YOUNGSTOWN, Ohio (WKBN) – A common fluid that is used in almost every hospital and health care facility is in short supply.
According to the Federal Drug Administration, there is a shortage of intravenous solutions, particularly 0.9 percent sodium chloride injection (i.e. saline) used to provide patients with the necessary fluids for hydration and other conditions.
The shortage has been triggered by a range of factors, including a reported increased demand by hospitals, potentially related to the flu season, according to the FDA.
Locally, hospitals are working to inventory supplies and use the fluid with the most efficiency.
Humility of Mary Health Partners is meeting with staff daily to assess the situation.
HMHP Chief of Pharmacy Barry Shick said the shortage has affected supplies of saline and lactated ringers, which are the two most commonly used intravenous solutions. Shick said when appropriate, pharmacists and nurses are recommending alternate solutions.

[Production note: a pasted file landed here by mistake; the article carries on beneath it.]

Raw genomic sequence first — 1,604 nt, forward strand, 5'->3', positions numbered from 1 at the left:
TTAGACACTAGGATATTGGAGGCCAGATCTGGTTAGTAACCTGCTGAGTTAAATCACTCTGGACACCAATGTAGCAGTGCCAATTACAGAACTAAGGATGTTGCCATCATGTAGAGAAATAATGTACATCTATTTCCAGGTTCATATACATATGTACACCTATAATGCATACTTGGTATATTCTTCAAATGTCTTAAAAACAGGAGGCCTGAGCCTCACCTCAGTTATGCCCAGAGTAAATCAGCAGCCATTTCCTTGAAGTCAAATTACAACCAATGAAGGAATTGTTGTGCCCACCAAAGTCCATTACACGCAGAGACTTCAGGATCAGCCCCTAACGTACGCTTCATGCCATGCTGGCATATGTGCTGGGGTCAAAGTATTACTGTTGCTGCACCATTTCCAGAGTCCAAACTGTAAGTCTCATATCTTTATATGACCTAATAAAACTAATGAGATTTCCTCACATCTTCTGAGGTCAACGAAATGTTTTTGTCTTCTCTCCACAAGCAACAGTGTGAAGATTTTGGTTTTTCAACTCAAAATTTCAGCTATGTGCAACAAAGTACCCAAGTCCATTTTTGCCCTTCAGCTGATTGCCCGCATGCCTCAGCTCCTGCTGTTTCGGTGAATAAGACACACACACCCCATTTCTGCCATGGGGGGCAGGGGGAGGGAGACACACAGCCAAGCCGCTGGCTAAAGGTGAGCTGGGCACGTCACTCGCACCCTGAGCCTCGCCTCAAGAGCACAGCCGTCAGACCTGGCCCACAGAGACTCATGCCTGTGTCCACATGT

Pharmacists are monitoring dispensing of the solutions to meet immediate needs, and are reserving solutions with extended shelf life for future use in patient care areas limited to the emergency department, surgery and labor and delivery.
Pharmacists are also in constant contact with suppliers to gauge the expected duration of the shortage.
Representatives with Northside Medical Center said they have been evaluating stock levels every day and have an adequate supply on hand.
Michele Hoffmeister, director of public relations at Salem Regional Hospital, said they have been working with saline suppliers and have been able to substitute smaller bags of saline to equal or total larger amounts ordered by patient’s doctors.
“Suppliers have indicated all back orders for saline will be filled in February,” said Hoffmeister.
John Lepto, director of pharmacy at Akron Children’s Hospital in Boardman, said they have been impacted by the shortage, but it has not affected patient care.
Lepto said there are three alternatives to saline and that other shortages in the past have helped them prepare.
“It has affected us somewhat, we were a little concerned when we first heard about the shortage,” said Lepto. “We have taken steps on how to manage that and mitigate the shortage.”
Officials with Sharon Regional Health System said the hospital system is not experiencing “nor expects to experience” any supply issues with intravenous saline.
Federal officials said addressing the shortage will depend on the increased demand and the manufacturing production of the current suppliers.